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It’s no secret that people who earn degrees from four-year universities make more money over their lifetimes, avail themselves of a wider array of career opportunities, and have more job security and satisfaction than those who do not have degrees.

In the ever-changing global economy, earning a college degree is becoming more important than ever.

At Wayne State University, we recognize that getting students and their families to think ahead about their education is vitally important.

It’s one reason why we recently hosted the second annual STEM Day event on our campus. We provided an opportunity for students from around the state to interact with staff and faculty and get a taste of the college experience.

More than 2,100 middle school students and 250 teachers and chaperones from 26 schools in Macomb, Oakland and Wayne counties had the chance to participate in interactive sessions in STEM areas, which included fire tornadoes, walking on water, Play-Doh genetics, liquid nitrogen ice cream, crash test dummies, robots and many others.

Seventy-six hands-on sessions from our College of Education, College of Engineering, College of Liberal Arts and Sciences, College of Nursing, Eugene Applebaum College of Pharmacy and Health Sciences, School of Medicine and C2 Pipeline were presented.

I was honored to give a presentation on the intricacies of the human eye before an audience of very engaged and inquisitive middle-schoolers.

It’s becoming apparent that teachers, students and their parents are sitting up and noticing the potential that STEM provides. According to the U.S. Bureau of Labor Statistics, the career outlook for STEM employment is projected to grow by about 13 percent by 2022.

Moreover, according to research from the Pew Center, STEM workers enjoy a pay advantage compared with non-STEM workers with similar levels of education, and STEM training in college is associated with higher earnings, whether working in a STEM occupation or not.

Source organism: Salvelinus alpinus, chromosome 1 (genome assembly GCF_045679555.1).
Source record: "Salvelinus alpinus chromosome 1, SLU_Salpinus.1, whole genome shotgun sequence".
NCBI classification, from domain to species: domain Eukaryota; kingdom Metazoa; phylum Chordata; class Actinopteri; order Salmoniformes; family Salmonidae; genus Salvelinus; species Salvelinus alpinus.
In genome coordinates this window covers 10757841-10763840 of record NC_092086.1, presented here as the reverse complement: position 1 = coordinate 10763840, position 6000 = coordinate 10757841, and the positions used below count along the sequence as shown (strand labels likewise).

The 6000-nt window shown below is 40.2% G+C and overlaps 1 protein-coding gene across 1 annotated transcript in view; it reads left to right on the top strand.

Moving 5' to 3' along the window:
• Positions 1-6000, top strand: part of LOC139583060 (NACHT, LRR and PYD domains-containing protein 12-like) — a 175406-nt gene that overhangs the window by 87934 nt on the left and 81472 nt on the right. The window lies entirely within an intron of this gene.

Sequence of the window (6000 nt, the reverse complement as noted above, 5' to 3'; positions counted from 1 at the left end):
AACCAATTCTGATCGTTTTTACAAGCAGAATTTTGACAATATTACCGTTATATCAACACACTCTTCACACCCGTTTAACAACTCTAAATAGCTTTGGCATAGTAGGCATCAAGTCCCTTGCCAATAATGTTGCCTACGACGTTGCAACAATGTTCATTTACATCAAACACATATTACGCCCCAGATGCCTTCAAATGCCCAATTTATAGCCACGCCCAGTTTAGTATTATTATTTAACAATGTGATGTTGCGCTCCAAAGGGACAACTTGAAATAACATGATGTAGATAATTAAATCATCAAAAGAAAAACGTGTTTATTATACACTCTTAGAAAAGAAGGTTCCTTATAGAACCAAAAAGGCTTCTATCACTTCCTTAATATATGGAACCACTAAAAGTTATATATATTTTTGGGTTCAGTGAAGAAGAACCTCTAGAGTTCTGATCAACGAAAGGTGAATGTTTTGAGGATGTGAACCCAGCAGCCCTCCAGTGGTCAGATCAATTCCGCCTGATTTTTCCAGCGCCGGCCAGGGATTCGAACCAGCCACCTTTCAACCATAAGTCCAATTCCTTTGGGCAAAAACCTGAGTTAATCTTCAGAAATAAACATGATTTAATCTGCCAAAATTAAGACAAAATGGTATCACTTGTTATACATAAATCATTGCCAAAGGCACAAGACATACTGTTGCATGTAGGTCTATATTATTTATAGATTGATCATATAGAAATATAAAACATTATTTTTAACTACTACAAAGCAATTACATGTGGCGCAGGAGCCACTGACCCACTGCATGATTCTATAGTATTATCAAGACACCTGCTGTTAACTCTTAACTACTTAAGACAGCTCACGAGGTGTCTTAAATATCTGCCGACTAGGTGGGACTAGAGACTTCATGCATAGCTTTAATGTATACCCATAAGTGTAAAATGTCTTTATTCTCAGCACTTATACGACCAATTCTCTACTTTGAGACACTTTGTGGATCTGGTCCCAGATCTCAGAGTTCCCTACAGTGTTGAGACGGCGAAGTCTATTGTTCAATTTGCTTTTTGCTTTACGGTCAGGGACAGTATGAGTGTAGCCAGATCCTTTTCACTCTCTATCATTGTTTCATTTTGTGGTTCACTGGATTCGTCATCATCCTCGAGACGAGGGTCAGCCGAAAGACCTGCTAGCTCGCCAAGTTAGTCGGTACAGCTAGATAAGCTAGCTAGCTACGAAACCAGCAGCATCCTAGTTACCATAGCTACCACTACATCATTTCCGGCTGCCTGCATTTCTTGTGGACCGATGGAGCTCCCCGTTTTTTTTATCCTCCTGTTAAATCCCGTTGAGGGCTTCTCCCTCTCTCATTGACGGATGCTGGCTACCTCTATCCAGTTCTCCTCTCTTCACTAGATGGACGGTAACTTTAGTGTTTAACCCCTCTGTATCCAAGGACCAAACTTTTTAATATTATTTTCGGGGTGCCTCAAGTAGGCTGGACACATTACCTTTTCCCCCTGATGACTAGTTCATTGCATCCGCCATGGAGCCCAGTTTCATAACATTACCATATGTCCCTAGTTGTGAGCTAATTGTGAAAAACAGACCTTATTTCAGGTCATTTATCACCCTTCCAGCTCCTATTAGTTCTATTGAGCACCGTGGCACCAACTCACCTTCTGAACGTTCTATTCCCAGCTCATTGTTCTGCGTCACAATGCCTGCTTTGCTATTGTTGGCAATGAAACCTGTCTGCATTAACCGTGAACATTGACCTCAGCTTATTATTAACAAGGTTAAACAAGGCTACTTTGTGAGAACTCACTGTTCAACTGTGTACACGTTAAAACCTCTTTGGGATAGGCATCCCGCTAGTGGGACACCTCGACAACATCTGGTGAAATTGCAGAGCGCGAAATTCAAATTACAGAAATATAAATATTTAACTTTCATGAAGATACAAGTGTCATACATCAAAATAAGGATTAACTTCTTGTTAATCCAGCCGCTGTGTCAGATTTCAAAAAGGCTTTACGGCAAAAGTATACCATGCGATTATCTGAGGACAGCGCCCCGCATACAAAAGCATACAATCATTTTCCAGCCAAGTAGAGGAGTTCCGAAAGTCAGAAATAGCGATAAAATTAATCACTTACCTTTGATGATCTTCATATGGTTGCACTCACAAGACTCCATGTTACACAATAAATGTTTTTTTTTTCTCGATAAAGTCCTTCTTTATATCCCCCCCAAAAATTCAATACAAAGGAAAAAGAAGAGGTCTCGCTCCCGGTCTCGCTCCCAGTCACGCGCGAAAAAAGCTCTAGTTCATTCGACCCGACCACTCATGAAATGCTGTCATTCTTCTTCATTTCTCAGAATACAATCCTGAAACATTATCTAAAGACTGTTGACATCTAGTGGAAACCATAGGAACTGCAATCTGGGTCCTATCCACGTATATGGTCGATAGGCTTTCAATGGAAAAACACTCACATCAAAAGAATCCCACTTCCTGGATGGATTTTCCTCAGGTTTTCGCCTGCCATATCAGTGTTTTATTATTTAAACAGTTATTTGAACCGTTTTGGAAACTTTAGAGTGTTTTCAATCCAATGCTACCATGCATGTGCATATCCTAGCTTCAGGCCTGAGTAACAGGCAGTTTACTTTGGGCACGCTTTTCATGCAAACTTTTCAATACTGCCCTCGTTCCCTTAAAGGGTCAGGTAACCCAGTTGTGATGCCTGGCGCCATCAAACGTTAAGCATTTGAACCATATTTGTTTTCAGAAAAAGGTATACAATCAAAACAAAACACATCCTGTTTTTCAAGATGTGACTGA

We also have ample proof that our talent pool in Michigan has become dangerously depleted in the past decade or so. We may not agree on why this is, but most everyone agrees that in order to attract business and entrepreneurship, we need to offer a statewide talent pool that is second to none. STEM addresses this issue directly.

To be successful, students need to master skills that lead to lifelong learning in areas that will be in demand.

STEM-related industries fit that description perfectly, and that’s why Wayne State has reached out to young students early in their education: to expose them to career paths that will lead to greater opportunities, and make a positive impact on the state’s economic health for generations to come.

I’m confident that we will have alums who will come back years from now and say it was that a-ha moment during a chemistry experiment or biology lecture on STEM Day that inspired them to go to college and create a career path to lifetime success.

M. Roy Wilson is president of Wayne State University.

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